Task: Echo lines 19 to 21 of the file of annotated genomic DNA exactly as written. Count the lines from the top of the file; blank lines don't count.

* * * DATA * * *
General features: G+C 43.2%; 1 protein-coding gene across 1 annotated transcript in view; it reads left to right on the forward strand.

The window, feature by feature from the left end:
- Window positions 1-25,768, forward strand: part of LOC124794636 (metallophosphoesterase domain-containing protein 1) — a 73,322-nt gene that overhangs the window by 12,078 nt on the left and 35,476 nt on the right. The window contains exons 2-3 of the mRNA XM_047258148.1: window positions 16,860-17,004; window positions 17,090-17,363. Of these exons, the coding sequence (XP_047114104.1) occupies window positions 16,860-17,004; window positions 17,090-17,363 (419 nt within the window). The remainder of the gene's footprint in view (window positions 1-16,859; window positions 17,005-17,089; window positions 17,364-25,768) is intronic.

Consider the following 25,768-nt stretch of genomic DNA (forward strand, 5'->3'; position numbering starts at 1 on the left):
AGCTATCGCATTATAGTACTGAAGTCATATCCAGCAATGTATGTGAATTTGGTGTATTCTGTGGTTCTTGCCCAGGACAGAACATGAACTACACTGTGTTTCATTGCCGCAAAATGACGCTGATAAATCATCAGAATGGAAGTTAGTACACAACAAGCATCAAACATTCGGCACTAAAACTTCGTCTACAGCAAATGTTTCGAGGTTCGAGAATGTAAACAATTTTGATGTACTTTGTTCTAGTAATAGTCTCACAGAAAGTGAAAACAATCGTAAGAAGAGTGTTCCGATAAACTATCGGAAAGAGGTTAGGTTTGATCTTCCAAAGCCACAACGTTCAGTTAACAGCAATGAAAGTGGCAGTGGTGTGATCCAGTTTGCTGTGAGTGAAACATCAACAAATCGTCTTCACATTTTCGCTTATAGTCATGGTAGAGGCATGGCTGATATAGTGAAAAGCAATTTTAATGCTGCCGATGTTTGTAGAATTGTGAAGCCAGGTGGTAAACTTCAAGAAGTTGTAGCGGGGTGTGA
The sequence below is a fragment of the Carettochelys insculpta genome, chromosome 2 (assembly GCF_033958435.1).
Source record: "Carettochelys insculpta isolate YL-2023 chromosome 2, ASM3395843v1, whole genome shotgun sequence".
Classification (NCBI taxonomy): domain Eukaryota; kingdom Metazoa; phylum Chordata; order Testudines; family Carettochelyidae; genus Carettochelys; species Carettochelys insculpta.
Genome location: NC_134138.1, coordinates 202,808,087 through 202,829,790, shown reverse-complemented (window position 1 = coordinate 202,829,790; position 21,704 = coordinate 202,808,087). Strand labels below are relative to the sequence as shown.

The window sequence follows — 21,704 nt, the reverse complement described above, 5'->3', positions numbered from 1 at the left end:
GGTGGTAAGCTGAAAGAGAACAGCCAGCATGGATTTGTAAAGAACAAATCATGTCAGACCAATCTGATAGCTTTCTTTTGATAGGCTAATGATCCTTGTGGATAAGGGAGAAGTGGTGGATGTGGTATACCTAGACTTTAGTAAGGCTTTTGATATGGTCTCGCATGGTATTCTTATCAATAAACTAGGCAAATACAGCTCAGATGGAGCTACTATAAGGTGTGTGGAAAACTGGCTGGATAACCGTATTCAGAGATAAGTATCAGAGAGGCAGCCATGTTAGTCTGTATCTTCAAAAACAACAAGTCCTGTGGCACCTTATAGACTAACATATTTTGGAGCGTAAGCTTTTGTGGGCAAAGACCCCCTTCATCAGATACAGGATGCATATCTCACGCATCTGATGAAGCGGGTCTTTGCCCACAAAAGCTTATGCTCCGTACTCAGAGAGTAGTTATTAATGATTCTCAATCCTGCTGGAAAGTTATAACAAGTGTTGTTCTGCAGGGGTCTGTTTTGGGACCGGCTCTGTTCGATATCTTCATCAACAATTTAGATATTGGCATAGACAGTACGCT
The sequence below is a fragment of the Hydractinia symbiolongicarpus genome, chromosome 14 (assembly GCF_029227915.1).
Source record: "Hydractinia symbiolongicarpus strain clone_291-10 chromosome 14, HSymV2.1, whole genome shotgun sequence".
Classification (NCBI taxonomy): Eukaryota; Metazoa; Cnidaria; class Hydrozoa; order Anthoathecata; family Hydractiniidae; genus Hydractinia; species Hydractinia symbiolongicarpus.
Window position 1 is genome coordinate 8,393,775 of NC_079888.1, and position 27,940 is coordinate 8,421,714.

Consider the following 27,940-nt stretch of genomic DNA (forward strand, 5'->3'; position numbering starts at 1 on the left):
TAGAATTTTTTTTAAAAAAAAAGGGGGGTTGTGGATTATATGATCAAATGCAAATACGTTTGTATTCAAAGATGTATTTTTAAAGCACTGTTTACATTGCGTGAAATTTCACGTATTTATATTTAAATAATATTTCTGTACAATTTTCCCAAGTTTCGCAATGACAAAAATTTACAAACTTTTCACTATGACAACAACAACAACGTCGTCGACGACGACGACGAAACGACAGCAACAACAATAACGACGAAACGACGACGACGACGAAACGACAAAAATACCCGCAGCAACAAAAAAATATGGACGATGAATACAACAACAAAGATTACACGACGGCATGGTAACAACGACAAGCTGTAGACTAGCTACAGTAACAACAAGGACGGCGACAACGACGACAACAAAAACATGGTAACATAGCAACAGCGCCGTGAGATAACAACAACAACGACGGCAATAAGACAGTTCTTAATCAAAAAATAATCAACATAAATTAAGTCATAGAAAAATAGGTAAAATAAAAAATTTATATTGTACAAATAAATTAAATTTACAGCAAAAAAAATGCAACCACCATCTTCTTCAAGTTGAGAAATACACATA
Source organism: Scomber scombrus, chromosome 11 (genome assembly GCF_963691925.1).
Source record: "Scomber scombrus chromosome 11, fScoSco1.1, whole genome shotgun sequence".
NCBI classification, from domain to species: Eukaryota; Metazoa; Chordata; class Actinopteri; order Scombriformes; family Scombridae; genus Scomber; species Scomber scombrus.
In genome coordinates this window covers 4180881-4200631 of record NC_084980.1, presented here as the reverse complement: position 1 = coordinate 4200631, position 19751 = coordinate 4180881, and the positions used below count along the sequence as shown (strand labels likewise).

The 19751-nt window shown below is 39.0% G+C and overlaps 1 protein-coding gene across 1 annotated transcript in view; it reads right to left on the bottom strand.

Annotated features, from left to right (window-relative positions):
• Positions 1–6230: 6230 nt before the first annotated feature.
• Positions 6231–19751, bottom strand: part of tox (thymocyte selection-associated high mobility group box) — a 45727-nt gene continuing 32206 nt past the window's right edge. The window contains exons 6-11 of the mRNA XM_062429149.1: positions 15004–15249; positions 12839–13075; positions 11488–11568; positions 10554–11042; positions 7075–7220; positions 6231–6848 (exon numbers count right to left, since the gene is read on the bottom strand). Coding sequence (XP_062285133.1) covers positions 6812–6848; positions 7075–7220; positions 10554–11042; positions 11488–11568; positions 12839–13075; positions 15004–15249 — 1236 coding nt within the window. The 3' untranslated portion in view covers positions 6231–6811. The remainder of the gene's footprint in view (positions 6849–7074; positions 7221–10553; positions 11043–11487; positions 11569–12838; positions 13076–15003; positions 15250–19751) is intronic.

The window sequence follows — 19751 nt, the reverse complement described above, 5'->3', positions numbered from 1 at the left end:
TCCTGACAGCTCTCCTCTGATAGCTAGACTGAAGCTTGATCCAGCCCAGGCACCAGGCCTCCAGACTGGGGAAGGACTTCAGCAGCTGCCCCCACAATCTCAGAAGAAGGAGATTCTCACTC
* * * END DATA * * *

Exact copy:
Source record: "Scomber scombrus chromosome 11, fScoSco1.1, whole genome shotgun sequence".
NCBI classification, from domain to species: Eukaryota; Metazoa; Chordata; class Actinopteri; order Scombriformes; family Scombridae; genus Scomber; species Scomber scombrus.
In genome coordinates this window covers 4180881-4200631 of record NC_084980.1, presented here as the reverse complement: position 1 = coordinate 4200631, position 19751 = coordinate 4180881, and the positions used below count along the sequence as shown (strand labels likewise).